★★★ / ★★★★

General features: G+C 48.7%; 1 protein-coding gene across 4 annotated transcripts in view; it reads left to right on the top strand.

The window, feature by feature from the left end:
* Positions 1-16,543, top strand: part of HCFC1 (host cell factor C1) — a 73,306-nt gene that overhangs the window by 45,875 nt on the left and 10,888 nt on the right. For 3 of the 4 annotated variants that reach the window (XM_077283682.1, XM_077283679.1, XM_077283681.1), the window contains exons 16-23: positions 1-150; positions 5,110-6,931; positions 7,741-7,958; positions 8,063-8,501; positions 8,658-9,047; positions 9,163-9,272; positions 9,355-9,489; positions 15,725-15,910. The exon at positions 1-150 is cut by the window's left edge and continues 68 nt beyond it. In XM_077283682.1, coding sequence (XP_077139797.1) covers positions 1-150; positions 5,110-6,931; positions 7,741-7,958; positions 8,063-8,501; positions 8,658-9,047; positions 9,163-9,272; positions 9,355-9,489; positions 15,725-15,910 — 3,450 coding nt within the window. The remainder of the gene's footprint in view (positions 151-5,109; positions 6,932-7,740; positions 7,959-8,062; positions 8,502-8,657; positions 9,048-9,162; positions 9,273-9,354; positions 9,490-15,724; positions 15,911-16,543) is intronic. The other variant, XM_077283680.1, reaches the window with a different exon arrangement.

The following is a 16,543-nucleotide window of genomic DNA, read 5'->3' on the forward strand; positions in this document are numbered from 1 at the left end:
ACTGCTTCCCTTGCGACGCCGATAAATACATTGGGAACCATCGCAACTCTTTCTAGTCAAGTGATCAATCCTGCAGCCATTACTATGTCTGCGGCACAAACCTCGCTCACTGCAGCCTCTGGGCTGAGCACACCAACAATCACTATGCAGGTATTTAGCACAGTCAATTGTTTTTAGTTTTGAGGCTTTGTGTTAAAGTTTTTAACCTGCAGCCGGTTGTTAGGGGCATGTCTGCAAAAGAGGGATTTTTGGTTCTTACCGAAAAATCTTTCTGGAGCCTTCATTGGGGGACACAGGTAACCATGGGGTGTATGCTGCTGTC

I’ve heard a lot about Roman Polanski’s “Chinatown,” a modern noir about a private detective (Jack Nicholson) who decided to investigate about water dealings in Los Angeles, only to discover later on that what he was onto was deeper than he could tread. I was impressed by this classic picture because even though it was set in the 1930s, there was something about it that was very aware of the noir films that came before. I thought that subtle self-awareness worked in its advantage because although it did follow some of the textbook rules of noir movies, it had the ability to flip some of those rules upside down and I was taken by surprise time and time again. I loved the acting especially by Nicholson and Faye Dunaway. It’s an excellent collision of two great actors because Nicholson played a character who was always asking questions and snooping around no matter what the cost and Dunaway played a character who was a fortress. You never really know what she’s thinking or feeling because she’s so good at hiding certain bits of information that are crucial to her endgame. More importantly, she has the uncanny ability to give away facts that could help Nicholson’s character but still keep her secrets. I also liked the recurring theme of a character thinking he or she knows everything but it turning out to be quite the opposite. In the hands of a less gifted director, I think the messages would have been obvious and less fun to think about. There were also certain metaphors in the film that I found to be fascinating. For instance, that scene between Dunaway and Nicholson regarding a flaw in the iris meant so much to me in ultimately determining whether I was in the right direction of guessing who was involved in what. And in this film, a whole array of things were happening all at once to the point where a less attentive viewer will almost certainly get lost in the maelstrom of intrigues, social commentaries and taboos. “Chinatown” was well ahead of its time because it was able to synthesize remnants of what made the noir films in the 1940s and 1950s so great yet still embrace the very modern moral and ethical conundrums that plagued the era of its release. Perhaps with a second viewing I’ll love instead of like this movie. I recently found out that the more I think about certain movies and the more the events connect in my mind, the stronger my appreciation for them. Given the chance, I’ll be interested in watching “Chinatown’ again in the near future to see if its subtle ways had embedded themselves in my psyche. If it does, that is a sign of a great film.